Conflict - And How We React
“The meeting of two personalities is like the contact of two chemical substances: if there is any reaction, both are transformed.” Carl Gustav Jung
If we have a strong point of view on a business issue, and we encounter someone with an equally strong view on that same issue, we tend to react in specific ways.
Sometimes we hold steady, reinforcing our point of view.
Sometimes, we push harder and emphasize our view to the other person and they accept.
Sometimes, we acquiesce to the other side's view.
None of these are bad situations. The very interaction - the chemical reaction that Jung speaks of - can be a good thing, delivering more insight to the situation than we might otherwise achieve. We mustn't be afraid of or shy away from the potential for conflict.
Rather, what's important to consider in those situations is the underlying rationale we adopt to make our choice.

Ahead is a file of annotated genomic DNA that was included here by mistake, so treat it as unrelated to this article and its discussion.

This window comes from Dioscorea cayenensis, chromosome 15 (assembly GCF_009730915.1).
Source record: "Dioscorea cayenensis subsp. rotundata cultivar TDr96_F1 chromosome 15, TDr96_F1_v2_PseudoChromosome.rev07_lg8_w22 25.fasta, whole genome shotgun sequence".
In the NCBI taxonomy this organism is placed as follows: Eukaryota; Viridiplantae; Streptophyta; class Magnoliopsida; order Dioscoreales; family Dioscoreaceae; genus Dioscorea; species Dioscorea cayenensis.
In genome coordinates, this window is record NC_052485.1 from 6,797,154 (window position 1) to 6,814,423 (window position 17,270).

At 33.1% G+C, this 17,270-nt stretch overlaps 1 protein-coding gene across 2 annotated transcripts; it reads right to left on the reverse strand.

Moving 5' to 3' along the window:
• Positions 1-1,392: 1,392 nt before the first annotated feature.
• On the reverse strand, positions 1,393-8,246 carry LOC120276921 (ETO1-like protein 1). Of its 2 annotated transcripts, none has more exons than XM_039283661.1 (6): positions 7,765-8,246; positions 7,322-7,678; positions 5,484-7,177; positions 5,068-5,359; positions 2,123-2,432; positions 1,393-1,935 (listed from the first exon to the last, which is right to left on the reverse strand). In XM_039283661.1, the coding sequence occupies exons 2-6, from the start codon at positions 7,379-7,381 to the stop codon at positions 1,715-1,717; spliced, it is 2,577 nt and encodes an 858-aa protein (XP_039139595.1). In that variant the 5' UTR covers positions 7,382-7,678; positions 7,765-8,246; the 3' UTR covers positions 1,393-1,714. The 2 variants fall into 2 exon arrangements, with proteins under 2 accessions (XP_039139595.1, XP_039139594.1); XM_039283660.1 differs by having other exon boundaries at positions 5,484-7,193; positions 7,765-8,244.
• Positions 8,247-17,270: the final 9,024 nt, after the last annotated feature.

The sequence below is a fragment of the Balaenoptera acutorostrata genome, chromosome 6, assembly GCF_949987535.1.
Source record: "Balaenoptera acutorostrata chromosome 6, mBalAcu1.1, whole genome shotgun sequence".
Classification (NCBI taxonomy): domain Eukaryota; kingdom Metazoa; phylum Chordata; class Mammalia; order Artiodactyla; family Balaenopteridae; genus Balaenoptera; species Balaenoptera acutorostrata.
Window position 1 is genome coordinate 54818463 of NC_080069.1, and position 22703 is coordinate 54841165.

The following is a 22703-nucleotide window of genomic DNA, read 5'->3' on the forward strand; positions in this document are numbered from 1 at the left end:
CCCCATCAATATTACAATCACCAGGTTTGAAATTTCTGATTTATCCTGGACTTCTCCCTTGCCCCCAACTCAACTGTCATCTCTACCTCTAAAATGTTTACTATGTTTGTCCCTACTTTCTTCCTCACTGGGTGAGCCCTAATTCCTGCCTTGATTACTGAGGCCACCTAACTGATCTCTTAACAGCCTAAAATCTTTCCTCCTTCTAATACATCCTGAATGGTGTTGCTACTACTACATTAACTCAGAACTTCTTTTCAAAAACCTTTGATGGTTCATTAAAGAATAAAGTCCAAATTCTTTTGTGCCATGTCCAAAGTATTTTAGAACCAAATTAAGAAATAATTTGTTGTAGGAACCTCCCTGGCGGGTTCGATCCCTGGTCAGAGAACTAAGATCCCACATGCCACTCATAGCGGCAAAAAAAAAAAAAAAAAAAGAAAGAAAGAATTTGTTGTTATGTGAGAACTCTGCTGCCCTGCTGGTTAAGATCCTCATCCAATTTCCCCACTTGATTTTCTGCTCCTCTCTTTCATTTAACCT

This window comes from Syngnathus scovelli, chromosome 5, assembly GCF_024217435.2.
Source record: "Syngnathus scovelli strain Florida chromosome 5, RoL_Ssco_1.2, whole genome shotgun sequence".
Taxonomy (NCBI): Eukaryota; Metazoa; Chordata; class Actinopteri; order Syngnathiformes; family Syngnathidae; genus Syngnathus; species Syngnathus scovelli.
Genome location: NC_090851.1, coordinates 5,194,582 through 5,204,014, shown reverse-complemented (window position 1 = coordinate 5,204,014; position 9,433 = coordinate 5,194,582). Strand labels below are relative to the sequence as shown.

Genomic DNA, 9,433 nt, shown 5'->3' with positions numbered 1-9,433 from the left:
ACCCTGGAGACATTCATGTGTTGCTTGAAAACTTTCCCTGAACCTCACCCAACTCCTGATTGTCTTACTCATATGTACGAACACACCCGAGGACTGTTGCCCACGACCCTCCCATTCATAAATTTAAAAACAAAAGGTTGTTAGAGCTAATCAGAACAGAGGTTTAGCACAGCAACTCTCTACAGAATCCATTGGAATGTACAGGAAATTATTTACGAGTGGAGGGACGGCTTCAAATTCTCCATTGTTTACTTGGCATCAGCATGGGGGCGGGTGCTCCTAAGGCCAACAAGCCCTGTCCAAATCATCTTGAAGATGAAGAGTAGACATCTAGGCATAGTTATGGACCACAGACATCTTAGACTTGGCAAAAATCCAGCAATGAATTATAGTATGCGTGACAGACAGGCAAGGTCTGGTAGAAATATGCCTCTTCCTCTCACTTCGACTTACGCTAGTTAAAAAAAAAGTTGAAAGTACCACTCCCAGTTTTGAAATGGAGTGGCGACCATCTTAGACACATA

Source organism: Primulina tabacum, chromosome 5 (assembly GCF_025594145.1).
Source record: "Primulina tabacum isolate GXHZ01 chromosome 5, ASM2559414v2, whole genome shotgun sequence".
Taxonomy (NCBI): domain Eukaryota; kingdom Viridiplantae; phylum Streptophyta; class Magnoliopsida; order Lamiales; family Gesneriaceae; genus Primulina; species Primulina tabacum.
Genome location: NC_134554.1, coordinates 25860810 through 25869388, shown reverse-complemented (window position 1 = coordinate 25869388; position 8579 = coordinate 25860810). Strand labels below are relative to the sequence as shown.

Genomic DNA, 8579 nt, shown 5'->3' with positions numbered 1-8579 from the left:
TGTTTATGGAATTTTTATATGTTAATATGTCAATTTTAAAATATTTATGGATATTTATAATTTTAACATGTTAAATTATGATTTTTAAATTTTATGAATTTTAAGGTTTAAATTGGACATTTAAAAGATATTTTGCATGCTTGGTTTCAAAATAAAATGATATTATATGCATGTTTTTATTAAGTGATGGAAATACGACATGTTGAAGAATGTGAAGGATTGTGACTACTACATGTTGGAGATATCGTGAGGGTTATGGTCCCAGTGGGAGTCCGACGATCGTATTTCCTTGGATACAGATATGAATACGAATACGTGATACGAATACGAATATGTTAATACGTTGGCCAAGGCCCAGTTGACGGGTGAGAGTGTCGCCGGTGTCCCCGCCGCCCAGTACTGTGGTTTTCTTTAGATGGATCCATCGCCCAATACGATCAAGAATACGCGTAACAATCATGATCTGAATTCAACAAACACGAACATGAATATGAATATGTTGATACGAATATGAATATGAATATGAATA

If it's founded in logic, rationality, and an impartial assessment of the situation at hand, any of those scenarios is optimal.
Of course, the problem is that human considerations - ego, personal bias - tend to muddy the waters and bias our decision making. (This is hard, I know, to manage but important to remember.)
But if we both take the position that the merits of the situation are more important than our personal positions, then "best interests" (of the customer, the employee, the organization) override all other considerations.
And then we learn to leave the ego behind, and let the real change begin.